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Status Report, Vol. 36, No. 3 | SPECIAL ISSUE: CRASHWORTHINESS IMPROVEMENTS | March 20, 2001 Subscribe

Some bumpers improve, but they're exceptions

Unlike frontal crashworthiness, car bumpers generally haven't improved. An exception is the Hyundai Elantra. The 1997 model sustained more than $3,100 damage in the Institute's four low-speed bumper tests (see Status Report special issue: safety advancements, April 24, 1999). Then Hyundai improved the rear bumper bar on the 1999 Elantra and cut the damage almost in half, to $1,714.

The front bumper got attention when Hyundai redesigned the Elantra for 2001. The result was another halving of damage in the four tests, from $1,714 to $839. Improvements include energy-absorbing foam added to the front bumper and a steel bar to replace the plastic bar.

"Every automaker should be making these kinds of improvements," Institute president Brian O'Neill says.

Another good example is the Mazda Protege, equipped with redesigned rear bumpers after the 1999 model turned in a poor performance in the Institute's tests — much worse than the 1997's showing in the same tests. The problem was that Mazda switched from a steel to a flimsy plastic bumper bar on the 1999 model. The result was a huge increase in damage in the rear-into-pole test compared with the 1997's performance. When Mazda installed an aluminum bar and added energy-absorbing foam, pole test damage went down to $522.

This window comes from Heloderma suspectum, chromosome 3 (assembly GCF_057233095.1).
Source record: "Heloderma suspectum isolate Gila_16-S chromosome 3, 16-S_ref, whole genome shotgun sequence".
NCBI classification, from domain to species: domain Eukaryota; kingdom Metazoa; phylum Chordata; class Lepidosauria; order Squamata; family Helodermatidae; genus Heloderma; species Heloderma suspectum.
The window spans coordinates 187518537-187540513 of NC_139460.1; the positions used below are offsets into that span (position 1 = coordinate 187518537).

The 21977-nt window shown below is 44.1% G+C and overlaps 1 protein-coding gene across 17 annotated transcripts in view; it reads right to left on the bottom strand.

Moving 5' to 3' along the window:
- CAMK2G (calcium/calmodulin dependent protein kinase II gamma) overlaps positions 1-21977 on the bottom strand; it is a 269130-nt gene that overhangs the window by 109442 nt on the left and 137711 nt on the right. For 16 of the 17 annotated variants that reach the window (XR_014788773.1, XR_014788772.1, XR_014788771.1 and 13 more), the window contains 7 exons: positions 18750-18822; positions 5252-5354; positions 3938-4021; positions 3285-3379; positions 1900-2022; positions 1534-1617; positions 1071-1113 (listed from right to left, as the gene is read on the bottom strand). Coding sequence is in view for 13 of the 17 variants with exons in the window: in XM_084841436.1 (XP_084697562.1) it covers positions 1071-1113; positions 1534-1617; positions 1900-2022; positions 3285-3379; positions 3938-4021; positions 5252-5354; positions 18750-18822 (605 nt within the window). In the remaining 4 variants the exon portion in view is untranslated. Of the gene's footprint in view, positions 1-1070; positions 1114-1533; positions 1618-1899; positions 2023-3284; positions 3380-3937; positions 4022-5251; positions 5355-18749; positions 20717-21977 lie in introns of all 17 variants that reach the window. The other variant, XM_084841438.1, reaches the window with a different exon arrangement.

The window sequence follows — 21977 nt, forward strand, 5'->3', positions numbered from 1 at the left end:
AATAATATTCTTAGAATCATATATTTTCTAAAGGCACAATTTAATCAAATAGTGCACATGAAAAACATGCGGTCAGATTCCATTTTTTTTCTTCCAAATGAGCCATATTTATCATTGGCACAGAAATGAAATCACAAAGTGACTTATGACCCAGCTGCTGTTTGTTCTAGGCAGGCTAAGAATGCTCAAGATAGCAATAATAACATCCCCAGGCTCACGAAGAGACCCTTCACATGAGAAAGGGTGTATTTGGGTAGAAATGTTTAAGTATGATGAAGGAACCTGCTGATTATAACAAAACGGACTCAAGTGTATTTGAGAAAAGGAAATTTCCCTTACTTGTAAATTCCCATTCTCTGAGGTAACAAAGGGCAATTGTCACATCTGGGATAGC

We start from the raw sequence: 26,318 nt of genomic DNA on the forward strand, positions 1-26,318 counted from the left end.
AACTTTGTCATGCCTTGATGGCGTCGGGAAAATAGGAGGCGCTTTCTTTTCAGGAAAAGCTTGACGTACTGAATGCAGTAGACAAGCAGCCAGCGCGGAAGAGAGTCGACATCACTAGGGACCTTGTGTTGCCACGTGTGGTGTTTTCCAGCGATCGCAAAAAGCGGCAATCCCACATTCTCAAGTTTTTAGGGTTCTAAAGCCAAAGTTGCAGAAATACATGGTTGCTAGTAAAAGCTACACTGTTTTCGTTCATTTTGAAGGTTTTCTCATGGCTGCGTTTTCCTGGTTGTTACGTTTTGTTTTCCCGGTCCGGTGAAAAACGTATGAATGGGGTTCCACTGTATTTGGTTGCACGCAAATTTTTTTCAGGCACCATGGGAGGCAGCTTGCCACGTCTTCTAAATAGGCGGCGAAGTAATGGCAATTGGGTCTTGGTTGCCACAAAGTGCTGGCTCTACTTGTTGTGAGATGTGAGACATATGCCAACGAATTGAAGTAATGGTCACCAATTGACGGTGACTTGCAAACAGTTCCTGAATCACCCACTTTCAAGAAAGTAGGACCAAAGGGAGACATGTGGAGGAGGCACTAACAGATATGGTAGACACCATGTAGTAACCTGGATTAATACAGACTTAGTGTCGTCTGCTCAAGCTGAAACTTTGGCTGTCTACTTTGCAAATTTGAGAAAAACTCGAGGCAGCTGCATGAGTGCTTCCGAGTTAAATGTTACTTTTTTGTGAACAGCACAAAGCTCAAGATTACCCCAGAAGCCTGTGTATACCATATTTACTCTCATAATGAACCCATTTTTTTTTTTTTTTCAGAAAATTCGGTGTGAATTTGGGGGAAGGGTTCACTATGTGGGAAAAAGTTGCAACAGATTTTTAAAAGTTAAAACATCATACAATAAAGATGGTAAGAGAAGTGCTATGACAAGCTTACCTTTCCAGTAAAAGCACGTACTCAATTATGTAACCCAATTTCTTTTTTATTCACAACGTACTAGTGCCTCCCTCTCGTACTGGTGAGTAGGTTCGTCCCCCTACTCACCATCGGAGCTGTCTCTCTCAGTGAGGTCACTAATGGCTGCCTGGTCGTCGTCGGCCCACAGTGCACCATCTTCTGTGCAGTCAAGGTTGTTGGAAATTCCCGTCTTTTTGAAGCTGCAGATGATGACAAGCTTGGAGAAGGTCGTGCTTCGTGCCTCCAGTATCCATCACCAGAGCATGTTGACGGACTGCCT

But Mazda didn't do the same to other models. It put a flimsy plastic bar on the front of the MPV, redesigned for the 2000 model year, and the bar cracked in half during the flat-barrier test. A sharp end pierced the condenser, damaging it and the radiator enough that both parts had to be replaced. Total damage in this test came to $1,588.

After learning of this poor performance (but before the Institute released the results to the public), Mazda redesigned the front bumper bar and recalled MPVs already sold to reinforce the bars. O'Neill says this response is "encouraging, but next time we hope Mazda will simply install well-designed bumpers to begin with."

O'Neill adds that "it's especially disappointing when a manufacturer introduces a new model with bumpers that don't even equal the predecessor model's." The bumpers on recent Ford Escort models were far from good. A 1997 Escort sustained $1,893 in the Institute's 5 mph bumper tests. Now Ford is marketing a replacement, the Focus, with bumpers that are even worse. Damage totaled $2,614 for the 2000 model Focus.

5 mph crash test results

Front into flat barrier Rear into flat barrier Front into angle barrier Rear into pole Total damage 4 tests
2001 Hyundai Elantra $247 $0 $407 $185 $839
1999 model $534 $41 $1,131 $8 $1,714
1997 model $272 $401 $749 $1,709 $3,131
2000 Mazda Protege $359 $522 $2,074
1999 model $174 $645 $1,019 $2,872 $4,710
1997 model $614 $148 $493 $715 $1,970
2000 Mazda MPV $1,588 $919 $1,440 $1,206 $5,153
2000 Ford Focus $31 $1,137 $507 $939 $2,614
1997 Ford Escort $267 $172 $805 $649 $1,893
1981 Ford Escort $0 $0 $0 $0 $0
Note: Repair costs reflect December 2000 prices.

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